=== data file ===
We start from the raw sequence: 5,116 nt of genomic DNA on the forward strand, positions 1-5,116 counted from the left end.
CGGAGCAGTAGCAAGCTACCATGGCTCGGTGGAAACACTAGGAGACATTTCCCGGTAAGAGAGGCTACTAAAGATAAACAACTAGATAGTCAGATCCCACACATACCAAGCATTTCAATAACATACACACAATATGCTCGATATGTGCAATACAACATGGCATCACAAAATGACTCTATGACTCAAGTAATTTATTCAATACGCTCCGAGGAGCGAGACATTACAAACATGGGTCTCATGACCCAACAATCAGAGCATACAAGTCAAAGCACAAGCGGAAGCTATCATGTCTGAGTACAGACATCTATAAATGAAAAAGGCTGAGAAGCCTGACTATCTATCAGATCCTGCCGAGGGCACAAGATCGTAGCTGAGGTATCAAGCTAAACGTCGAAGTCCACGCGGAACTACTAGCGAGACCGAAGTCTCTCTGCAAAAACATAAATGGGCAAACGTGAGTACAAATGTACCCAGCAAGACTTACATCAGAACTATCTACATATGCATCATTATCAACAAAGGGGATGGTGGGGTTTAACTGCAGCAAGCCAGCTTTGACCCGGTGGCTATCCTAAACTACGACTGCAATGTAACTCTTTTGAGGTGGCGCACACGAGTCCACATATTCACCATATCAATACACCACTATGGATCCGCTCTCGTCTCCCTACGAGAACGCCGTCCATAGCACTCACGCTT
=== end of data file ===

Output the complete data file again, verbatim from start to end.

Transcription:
We start from the raw sequence: 5,116 nt of genomic DNA on the forward strand, positions 1-5,116 counted from the left end.
CGGAGCAGTAGCAAGCTACCATGGCTCGGTGGAAACACTAGGAGACATTTCCCGGTAAGAGAGGCTACTAAAGATAAACAACTAGATAGTCAGATCCCACACATACCAAGCATTTCAATAACATACACACAATATGCTCGATATGTGCAATACAACATGGCATCACAAAATGACTCTATGACTCAAGTAATTTATTCAATACGCTCCGAGGAGCGAGACATTACAAACATGGGTCTCATGACCCAACAATCAGAGCATACAAGTCAAAGCACAAGCGGAAGCTATCATGTCTGAGTACAGACATCTATAAATGAAAAAGGCTGAGAAGCCTGACTATCTATCAGATCCTGCCGAGGGCACAAGATCGTAGCTGAGGTATCAAGCTAAACGTCGAAGTCCACGCGGAACTACTAGCGAGACCGAAGTCTCTCTGCAAAAACATAAATGGGCAAACGTGAGTACAAATGTACCCAGCAAGACTTACATCAGAACTATCTACATATGCATCATTATCAACAAAGGGGATGGTGGGGTTTAACTGCAGCAAGCCAGCTTTGACCCGGTGGCTATCCTAAACTACGACTGCAATGTAACTCTTTTGAGGTGGCGCACACGAGTCCACATATTCACCATATCAATACACCACTATGGATCCGCTCTCGTCTCCCTACGAGAACGCCGTCCATAGCACTCACGCTT